Encouraging on its face, but how many regularly attend church? There's clearly no extensive internal pressure for change in England, so either a majority don't feel that strongly, or they don't attend that often.
There is a difference between approving legal, committed same sex unions and approving "same sex marriage". The first is certainly ok with some ; the second is impossible for many people who believe in marriage as the union of a man and a woman, and for whom "same sex marriage" is a contradiction in terms. (I wait for the usual response to the expression of my beliefs !)
It's like ordination, J.R. If you are a gay person of faith and God calls you to the sacrament of marriage, you're called. And the church should not be putting up stumbling blocks. Nor practice hypocrisy, given the church's posture on divorce.
It is extremely presumptuous of anyone to deny that call, if there's reasonable discernment, like any other marriage.
I've no problem with you holding your belief, or indeed you choosing not to conduct same-sex weddings so long as you don't stand in the way of those people who don't share your view. The direction the SEC is moving in, recognising that we have divergent views on marriage, is a good one.
Chaplain Bunyan, you are of course fully entitled to your belief. Given your premise that marriage can only exist between male and female, it is a reasonable conclusion. But I hope you understand this is rather like an Anabaptist insisting that infant baptism is a contradiction in terms; given the underlying premise that baptism requires a personal affirmation of faith it is entirely reasonable.
But that doesn't prove the validity of your underlying premise; only that you believe it. Others do not.
I agree with both Jo and Tobias ! And I would not stand in the way of people who do not share my view if same-sex weddings are ever introduced in Australia. (In my increasingly hard-line Diocese of Sydney, as one of a now tiny disappearing species of liberal Anglicans among Sydney clergy, I am only too well aware of the terrible effects of tragic intolerance in broader aspects of Church life.)
Parliamentary supporters of a change in the Commonwealth law, however, have blocked the Government's wish to have a plebiscite on the subject to gauge the views of the population generally. The Commonwealth Parliament would take seriously the results of such a plebiscite (plebiscites in Australia being different to binding referendums).
"only that you believe it. Others do not."
If we imagine God in Christ looking down on the world of his loving creation, do we imagine him looking down on the USA or the UK?
Or on the vast regions of his creation? Where the certainties the wealthy populations claim are so are the benchmark for things others find strange?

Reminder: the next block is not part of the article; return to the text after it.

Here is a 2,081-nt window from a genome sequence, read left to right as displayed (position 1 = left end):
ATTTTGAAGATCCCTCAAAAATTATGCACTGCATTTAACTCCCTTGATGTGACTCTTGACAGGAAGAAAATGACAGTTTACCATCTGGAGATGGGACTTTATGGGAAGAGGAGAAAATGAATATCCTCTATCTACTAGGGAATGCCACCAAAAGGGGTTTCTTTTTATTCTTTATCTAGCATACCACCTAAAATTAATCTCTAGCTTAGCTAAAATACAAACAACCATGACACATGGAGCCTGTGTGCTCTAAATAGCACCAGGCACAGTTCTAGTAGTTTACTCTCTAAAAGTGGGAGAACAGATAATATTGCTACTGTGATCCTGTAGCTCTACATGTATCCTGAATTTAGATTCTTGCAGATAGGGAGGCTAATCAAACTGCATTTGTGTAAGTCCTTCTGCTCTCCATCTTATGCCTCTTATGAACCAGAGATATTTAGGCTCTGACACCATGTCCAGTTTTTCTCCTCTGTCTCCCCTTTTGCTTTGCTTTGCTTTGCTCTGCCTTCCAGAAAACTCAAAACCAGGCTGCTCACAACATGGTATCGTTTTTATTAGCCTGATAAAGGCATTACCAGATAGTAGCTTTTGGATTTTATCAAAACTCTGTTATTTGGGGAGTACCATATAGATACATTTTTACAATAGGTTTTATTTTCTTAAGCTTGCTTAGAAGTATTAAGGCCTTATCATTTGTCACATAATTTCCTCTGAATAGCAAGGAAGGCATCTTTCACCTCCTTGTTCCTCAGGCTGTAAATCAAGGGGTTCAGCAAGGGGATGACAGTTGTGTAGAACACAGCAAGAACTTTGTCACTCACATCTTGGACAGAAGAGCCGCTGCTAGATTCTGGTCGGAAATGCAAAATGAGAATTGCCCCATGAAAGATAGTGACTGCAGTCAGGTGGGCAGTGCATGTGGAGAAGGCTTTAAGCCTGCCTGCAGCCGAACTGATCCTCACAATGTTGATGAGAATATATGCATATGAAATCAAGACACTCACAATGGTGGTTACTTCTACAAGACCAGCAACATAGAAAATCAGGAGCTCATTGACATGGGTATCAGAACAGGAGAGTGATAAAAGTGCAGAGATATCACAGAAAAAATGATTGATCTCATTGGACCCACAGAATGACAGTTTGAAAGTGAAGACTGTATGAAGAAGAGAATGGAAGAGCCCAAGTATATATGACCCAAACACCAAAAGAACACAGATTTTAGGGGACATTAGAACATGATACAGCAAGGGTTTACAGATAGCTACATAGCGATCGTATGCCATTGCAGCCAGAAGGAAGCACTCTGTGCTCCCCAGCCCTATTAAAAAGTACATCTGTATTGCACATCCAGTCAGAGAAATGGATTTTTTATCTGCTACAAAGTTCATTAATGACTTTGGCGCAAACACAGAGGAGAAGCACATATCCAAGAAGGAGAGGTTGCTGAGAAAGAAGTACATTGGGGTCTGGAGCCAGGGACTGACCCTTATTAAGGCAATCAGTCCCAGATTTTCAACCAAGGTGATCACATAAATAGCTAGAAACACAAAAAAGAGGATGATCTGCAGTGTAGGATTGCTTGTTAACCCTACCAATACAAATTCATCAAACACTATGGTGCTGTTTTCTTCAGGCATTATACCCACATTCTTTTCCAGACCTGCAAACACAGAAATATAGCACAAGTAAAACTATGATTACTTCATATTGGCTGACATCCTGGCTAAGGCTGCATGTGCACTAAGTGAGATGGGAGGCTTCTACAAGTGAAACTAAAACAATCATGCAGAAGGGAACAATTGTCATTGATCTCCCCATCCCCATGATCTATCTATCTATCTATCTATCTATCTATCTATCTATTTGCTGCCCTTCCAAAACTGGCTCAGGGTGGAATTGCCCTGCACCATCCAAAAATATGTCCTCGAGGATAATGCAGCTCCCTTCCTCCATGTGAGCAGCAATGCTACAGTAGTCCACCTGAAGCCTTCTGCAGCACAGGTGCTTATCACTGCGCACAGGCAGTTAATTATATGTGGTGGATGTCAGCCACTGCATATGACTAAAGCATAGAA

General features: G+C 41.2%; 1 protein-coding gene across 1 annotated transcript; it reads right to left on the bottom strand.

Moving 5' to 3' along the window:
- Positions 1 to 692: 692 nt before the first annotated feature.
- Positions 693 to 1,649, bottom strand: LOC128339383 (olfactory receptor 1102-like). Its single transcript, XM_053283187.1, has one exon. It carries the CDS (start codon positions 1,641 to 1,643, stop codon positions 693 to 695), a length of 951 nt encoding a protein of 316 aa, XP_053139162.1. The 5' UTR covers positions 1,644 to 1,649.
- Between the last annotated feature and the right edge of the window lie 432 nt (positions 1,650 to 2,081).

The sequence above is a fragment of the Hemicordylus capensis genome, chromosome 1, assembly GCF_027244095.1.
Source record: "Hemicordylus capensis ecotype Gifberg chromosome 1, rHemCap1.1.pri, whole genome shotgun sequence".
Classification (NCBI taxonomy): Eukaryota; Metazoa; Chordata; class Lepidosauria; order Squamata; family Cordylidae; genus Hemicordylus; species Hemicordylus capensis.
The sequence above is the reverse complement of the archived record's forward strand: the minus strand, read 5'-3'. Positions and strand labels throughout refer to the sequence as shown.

One needs to consider the scale on the map of God's whole creative purpose and life.
"Only you believe it" but "you" is hardly a world wide oddity.
I totally agree with Jo's comment. We should not impose uniformity on the sincere conscience of someone else. There is no way out of the fact we have divergent views in the Church of England. Allowing space for divergent views, divergent consciences, and divergent practices, is the only way we can accommodate each other.
If Scotland can go that way, so can the Church in England.
Cseitz, I do not believe God, who takes notice of every sparrow, is at all persuaded by the argumentum ad populum. At present, only about 1/3 of the people in God's good creation accept that he was and is present and active in Christ Jesus. Are we to abide by that vote? Or rather continue to press the mission?
One of the hallmarks of Anglicanism has been its ability to live with differences of opinion even on the "sacraments of the Gospel" or as central to faith as the understanding of the Atonement. I believe that similar flexibility is possible on the questions of sexuality and marriage. That is, of course, only my belief; and it may prove otherwise, which I should think unfortunate.
"only that you believe it. Others do not" is its own kind of ad populum of course.
It is also a self-evidence. Many people believe marriage is constituted by X. "Others do not." And so it is.
No, CSeitz, "ad populum" is the logical fallacy that a proposition is true because of the number of people who adhere to it. You pointed to a "world-wide" view and the presumed "scale" of God's purpose. If you are not advancing these as arguments for the truth of propositions to which you give credence, I do not understand why you advance them.
"What people believe" is diverse. Indeed, so it is, and likely ever shall be. And given division of opinion -- especially when increasingly evenly divided -- the health and survival of the church seems best served by allowing for that diversity of opinion rather than insisting on a Procrustean rule that only one view is possible. That was a classic element of the Elizabethan Settlement, and it would seem a good strategy for the present.
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